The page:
Tragic:26 year Old Mother of Two Diagnosed of Cervical Cancer Might Be spending Her Last Xmas

By on November 26, 2014

A mother-of-two with terminal cancer is spending her last months campaigning to lower the national smear test age after her first examination at 25 found she had cancer.

Aimee Willett is facing what she fears will be her last Christmas with sons Charlie and Kaleb and fiance Michael Bond.

The 26-year-old went for her first smear test last December, after turning 25 – the age at which NHS screening currently starts.

The results changed Miss Willett’s life.

Doctors gave her the devastating news that she had cancerous cells. In June she faced a second blow, as experts said another, inoperable tumour had been found. 

Her cancer was diagnosed as terminal when the original tumour in her cervix spread to other areas of her body.

She was working as a waitress, but was forced to give up work when she fell ill.

She has now undergone surgery, chemotherapy and radiotherapy but has been warned she is unlikely to survive until 2016.

She said her case highlights the need for the national smear test age to be lowered.

But the Government said screening women under the age of 25 can do more harm than good.

She said: ‘I am bitter about it and I would like to see the age lowered.

‘I think 25 is too old – especially if a girl has had a child at a young age.

‘The biggest thing for me now is for people to be more aware.

‘If you experience anything that’s not normal, go to your doctor and get it checked out and when you get a letter asking you to go for a smear test make an appointment straight away and keep it.

I always thought it would never happen to me because I was young, but cancer doesn’t pick an age group.’

A report released this week found fewer women under 30 present themselves for smear tests than older women.

 Figures from the Health and Social Care Information Centre found that number of women aged 25 to 29 screened last year was considerably lower than those in older age groups.

Only 63 per cent of women aged 25 to 29 were screened by 31 March 2014, compared to 82 per cent of women aged 50 to 54.

A majority (93 per cent) of young women screened had a negative result, with just over one per cent shown to have a ‘high-grade abnormality’, which could lead to cervical cancer.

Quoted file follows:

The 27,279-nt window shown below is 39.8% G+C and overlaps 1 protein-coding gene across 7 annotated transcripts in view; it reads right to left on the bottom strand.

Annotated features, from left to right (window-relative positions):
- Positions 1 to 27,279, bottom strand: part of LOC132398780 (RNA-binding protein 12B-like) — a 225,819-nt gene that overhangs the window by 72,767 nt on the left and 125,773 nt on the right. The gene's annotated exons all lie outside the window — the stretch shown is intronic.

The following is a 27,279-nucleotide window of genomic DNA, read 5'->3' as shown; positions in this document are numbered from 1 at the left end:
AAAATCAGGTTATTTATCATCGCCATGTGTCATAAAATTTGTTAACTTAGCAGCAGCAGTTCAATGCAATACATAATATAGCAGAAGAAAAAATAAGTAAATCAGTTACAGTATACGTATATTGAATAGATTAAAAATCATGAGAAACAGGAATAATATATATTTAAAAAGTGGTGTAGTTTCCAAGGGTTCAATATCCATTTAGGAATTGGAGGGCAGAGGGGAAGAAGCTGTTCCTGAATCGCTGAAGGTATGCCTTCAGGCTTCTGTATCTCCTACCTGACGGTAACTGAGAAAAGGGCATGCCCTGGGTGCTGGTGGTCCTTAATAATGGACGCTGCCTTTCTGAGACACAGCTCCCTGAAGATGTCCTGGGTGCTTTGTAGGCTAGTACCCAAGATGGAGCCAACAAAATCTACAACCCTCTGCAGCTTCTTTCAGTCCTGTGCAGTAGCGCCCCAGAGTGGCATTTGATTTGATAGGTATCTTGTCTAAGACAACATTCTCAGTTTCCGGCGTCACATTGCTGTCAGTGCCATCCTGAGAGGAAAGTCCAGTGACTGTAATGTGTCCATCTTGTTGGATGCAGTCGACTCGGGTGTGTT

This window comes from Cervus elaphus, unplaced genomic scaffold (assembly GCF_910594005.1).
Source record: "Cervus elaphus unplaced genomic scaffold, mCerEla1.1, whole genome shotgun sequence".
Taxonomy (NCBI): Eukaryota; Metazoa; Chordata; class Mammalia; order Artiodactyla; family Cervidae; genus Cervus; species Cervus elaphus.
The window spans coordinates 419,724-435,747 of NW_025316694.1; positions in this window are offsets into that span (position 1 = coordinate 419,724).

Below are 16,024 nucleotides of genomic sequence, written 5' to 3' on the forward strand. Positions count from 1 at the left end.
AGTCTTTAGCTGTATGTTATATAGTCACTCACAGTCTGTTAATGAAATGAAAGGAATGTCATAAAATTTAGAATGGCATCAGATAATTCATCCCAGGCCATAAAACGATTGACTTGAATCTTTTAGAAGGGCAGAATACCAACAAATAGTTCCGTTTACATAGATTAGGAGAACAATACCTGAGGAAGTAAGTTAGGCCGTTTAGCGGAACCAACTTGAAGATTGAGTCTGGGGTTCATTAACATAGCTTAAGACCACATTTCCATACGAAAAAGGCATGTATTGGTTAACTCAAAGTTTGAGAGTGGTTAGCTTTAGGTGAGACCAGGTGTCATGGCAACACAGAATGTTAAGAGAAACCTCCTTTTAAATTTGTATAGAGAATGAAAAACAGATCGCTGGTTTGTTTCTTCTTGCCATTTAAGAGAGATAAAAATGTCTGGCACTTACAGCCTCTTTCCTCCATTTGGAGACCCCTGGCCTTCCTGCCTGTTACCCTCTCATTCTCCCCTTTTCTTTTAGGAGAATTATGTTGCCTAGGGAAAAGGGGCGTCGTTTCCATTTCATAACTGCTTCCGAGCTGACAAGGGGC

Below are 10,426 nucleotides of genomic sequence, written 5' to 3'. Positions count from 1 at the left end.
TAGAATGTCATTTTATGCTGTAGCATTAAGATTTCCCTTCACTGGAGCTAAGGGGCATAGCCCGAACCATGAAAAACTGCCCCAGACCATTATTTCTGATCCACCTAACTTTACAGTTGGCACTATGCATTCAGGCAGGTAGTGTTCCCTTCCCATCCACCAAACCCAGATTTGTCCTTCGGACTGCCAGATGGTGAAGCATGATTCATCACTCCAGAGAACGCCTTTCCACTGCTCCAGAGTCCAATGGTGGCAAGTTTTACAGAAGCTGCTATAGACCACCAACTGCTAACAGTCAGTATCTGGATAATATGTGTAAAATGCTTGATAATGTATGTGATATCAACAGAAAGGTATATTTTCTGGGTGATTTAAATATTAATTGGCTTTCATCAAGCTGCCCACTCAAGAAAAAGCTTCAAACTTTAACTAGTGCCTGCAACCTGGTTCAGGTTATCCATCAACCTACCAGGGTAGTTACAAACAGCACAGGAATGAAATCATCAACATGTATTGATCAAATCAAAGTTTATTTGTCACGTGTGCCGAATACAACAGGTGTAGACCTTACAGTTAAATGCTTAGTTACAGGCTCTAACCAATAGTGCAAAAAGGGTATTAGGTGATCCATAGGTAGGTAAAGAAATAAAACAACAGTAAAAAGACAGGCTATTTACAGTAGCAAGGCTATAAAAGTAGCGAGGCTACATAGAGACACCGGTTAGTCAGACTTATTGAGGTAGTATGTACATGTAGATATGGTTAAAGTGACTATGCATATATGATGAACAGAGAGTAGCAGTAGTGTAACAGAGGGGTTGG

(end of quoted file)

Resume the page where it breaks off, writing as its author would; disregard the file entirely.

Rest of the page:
Miss Willett, of Sittingbourne, Kent, has now made a bucket list of all the things she wants to do before she dies.

Top is to marry her fiance Michael Bond, 26, and next is to give her boys Charlie, eight, and Kaleb, three, the best Christmas ever.

She added: ‘We’re taking the kids to Lapland UK as a surprise and we plan to spend Christmas Day at home, just the four of us, with the kids playing with their toys.

‘Getting married might be a bit difficult due to money. Other things on my list include seeing the Eiffel Tower light show and Disneyland Paris with the boys.

‘I’d also like to take part in Race for Life so they can see me do it whether it’s walking, crawling or being carried across the line.’

The Advisory Committee on Cervical Cancer Screening advised the NHS Cervical Screening Programme to raise the starting age for cervical screening from 20 to 25 in 2003.

Professor Julietta Patnick, director of the NHS Cancer Screening Programmes, managed by Public Health England (PHE), explained this decision was made because the evidence shows testing women under the age of 25 ‘may do more harm than good.’

She said: ‘Cervical cancer in women under the age of 25 is very rare.

‘Younger women often undergo natural and harmless changes in the cervix that screening would identify as cervical abnormalities, and in most cases these abnormalities resolve themselves without any need for treatment.


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